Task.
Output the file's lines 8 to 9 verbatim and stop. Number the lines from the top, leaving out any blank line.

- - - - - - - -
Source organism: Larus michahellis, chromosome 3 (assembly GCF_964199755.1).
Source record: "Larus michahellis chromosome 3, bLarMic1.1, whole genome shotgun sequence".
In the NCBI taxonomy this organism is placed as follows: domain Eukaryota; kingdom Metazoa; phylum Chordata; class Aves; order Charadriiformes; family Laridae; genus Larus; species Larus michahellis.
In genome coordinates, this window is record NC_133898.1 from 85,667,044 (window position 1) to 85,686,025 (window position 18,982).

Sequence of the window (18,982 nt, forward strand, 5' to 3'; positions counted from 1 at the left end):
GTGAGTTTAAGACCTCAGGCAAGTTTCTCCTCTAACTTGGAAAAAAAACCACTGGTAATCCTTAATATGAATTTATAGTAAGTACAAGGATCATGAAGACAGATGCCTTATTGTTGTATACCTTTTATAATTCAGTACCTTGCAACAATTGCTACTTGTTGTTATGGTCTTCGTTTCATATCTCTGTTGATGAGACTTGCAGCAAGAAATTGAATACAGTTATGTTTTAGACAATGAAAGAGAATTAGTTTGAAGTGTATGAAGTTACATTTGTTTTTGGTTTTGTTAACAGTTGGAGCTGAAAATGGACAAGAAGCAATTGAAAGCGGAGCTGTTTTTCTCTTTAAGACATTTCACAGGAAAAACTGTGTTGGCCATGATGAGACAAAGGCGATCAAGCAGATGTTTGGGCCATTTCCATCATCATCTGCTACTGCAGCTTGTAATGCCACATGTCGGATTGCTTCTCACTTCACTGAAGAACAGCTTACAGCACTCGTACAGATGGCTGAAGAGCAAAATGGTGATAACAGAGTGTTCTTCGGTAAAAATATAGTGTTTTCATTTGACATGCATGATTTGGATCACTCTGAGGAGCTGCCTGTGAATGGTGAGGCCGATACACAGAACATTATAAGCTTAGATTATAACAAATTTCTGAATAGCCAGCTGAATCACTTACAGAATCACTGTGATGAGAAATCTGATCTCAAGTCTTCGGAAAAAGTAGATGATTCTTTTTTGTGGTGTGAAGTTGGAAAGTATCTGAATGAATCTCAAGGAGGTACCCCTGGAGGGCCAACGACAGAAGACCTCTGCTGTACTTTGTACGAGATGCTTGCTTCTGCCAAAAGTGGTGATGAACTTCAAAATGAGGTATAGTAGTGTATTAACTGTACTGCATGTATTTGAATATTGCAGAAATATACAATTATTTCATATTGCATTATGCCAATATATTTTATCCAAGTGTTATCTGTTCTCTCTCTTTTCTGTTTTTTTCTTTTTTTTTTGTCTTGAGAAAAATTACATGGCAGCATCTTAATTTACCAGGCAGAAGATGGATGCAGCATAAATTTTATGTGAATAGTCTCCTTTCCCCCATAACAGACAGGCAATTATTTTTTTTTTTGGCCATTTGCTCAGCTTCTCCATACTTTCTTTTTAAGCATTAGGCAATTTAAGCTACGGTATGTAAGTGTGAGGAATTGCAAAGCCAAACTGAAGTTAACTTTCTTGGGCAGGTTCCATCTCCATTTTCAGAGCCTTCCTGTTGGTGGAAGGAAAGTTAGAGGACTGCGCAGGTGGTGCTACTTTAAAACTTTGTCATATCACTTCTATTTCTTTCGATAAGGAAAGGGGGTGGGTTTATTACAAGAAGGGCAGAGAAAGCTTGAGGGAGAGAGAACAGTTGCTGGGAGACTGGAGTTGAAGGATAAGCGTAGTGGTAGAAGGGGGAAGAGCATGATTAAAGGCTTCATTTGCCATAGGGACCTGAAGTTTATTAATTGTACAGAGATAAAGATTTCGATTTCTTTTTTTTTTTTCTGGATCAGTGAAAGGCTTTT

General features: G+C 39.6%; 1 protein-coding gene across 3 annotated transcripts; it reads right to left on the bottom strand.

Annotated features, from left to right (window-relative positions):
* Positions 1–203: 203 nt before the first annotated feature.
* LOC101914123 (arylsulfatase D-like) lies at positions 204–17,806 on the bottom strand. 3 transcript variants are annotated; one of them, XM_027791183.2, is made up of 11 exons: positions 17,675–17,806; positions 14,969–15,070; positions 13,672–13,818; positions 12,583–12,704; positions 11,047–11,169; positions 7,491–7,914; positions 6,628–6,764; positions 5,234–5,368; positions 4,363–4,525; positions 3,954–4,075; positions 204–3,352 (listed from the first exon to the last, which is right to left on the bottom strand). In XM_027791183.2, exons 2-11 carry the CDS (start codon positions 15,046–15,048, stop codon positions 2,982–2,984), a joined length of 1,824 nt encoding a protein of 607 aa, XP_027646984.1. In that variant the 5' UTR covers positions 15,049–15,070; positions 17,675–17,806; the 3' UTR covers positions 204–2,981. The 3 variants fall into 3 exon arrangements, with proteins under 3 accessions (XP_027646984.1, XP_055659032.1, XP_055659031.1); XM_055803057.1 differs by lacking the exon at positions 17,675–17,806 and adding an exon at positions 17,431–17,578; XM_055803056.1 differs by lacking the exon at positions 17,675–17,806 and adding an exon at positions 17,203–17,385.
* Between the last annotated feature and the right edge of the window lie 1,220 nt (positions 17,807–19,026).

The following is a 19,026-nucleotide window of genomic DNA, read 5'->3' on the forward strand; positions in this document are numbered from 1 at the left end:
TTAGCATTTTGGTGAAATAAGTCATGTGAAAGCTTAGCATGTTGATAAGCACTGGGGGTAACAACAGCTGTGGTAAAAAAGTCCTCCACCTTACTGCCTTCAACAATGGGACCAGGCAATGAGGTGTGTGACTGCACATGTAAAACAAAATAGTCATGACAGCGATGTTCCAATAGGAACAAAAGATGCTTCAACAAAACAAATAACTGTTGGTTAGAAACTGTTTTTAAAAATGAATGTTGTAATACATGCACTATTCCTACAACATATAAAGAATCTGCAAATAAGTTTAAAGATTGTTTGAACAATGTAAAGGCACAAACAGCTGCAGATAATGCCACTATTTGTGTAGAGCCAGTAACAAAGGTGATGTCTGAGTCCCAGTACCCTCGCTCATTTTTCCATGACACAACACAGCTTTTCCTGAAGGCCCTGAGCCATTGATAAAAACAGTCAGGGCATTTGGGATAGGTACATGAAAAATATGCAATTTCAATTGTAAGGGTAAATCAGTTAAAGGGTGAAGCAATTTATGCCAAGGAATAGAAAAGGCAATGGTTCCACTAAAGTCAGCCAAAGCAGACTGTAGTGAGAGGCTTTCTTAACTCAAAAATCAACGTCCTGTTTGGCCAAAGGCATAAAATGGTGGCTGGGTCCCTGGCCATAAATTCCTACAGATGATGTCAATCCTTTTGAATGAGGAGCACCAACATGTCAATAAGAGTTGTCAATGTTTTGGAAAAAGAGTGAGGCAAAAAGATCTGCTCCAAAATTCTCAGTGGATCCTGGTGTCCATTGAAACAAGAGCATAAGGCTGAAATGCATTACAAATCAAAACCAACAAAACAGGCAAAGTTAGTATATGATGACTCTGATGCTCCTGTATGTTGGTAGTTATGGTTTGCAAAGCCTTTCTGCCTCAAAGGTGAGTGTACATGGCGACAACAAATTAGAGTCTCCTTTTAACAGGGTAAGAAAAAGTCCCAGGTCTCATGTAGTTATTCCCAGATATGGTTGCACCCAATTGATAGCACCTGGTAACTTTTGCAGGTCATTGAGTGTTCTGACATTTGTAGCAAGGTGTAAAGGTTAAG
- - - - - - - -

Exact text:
Annotated features, from left to right (window-relative positions):
* Positions 1–203: 203 nt before the first annotated feature.